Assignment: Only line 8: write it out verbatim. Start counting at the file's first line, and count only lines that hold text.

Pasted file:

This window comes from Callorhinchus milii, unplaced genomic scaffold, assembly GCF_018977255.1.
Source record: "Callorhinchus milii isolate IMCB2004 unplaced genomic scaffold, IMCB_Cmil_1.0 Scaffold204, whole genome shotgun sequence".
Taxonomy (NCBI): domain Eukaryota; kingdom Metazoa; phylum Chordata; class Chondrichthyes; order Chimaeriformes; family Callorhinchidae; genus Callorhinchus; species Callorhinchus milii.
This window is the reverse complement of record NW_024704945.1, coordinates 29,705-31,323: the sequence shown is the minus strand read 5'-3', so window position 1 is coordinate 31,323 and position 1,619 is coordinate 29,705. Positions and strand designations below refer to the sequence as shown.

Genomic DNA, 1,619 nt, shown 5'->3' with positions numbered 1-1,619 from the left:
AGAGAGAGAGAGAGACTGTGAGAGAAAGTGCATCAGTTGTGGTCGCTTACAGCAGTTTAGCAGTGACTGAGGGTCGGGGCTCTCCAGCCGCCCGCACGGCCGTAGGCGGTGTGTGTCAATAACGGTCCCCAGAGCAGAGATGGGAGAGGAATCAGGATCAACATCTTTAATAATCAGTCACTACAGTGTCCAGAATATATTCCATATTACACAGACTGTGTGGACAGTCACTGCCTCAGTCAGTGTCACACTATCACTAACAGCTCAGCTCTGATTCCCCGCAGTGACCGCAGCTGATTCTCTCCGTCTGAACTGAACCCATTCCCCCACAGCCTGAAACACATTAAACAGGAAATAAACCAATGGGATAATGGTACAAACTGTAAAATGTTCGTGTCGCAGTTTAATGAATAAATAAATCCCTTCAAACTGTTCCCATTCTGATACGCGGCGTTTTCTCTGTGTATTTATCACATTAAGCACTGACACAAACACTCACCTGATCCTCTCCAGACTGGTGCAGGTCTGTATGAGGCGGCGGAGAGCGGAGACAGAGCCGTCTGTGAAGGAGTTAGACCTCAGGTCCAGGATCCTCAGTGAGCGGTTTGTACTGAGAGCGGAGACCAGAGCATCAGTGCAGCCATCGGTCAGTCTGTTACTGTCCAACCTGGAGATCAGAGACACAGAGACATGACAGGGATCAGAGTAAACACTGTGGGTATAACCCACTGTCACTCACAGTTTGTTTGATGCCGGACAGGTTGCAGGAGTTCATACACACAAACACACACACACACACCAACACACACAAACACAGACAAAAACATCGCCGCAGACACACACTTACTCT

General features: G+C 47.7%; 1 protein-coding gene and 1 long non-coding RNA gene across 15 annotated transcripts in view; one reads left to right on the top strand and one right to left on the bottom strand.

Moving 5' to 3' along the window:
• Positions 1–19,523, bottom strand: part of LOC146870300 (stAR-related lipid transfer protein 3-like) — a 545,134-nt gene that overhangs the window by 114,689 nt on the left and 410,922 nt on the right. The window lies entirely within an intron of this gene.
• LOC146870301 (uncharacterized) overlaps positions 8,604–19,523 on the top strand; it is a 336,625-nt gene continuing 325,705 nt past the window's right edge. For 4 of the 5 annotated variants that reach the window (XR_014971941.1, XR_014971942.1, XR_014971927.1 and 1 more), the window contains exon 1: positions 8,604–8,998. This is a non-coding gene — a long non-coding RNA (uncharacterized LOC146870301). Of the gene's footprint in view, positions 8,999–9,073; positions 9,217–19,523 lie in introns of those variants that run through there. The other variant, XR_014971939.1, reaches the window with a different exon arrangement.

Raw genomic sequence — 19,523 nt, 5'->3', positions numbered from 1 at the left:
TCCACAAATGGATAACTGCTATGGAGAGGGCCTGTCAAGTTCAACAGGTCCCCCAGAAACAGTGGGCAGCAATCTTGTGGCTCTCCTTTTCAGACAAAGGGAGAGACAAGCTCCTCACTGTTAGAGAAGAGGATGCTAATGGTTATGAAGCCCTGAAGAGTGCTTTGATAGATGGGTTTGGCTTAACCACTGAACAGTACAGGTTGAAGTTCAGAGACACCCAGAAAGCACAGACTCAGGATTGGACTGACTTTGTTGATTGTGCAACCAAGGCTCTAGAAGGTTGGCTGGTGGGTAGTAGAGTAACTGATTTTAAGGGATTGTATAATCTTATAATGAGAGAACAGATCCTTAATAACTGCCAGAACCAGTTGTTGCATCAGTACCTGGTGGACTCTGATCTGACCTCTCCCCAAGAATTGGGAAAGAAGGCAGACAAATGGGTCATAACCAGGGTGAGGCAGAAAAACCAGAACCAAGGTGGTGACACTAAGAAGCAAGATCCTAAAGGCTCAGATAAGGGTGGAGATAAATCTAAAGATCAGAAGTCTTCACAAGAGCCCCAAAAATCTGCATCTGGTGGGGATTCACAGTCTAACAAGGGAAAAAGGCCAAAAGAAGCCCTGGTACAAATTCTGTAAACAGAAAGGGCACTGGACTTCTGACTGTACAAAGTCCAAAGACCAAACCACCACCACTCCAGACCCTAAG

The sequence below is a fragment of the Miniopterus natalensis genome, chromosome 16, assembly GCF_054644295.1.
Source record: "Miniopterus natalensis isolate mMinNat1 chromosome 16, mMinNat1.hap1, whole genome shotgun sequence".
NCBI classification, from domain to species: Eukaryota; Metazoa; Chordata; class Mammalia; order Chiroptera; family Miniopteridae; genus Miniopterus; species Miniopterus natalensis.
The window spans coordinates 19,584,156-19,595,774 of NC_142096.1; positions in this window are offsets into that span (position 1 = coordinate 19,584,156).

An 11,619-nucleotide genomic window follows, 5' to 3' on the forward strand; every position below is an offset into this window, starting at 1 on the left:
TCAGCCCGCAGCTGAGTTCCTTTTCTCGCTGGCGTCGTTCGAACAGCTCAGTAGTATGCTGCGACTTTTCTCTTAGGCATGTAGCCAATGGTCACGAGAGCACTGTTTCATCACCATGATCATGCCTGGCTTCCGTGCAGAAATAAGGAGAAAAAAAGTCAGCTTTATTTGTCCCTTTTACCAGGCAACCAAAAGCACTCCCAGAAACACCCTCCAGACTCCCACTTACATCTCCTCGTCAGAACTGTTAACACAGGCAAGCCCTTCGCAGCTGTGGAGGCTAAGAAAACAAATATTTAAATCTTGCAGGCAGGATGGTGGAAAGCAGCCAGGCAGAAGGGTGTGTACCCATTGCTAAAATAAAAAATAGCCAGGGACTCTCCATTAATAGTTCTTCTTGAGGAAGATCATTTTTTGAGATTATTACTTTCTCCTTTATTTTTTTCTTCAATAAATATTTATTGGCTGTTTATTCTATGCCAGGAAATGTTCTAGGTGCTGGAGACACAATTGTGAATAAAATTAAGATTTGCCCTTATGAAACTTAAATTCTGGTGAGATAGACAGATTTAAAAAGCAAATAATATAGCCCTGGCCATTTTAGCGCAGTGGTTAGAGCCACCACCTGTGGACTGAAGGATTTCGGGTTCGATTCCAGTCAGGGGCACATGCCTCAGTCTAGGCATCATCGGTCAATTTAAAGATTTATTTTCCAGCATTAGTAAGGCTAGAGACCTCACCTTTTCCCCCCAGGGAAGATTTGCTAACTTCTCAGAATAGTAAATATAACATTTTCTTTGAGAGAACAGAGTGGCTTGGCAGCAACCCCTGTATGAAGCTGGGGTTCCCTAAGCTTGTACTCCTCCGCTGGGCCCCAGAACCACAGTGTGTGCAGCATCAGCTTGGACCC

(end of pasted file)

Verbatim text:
Moving 5' to 3' along the window: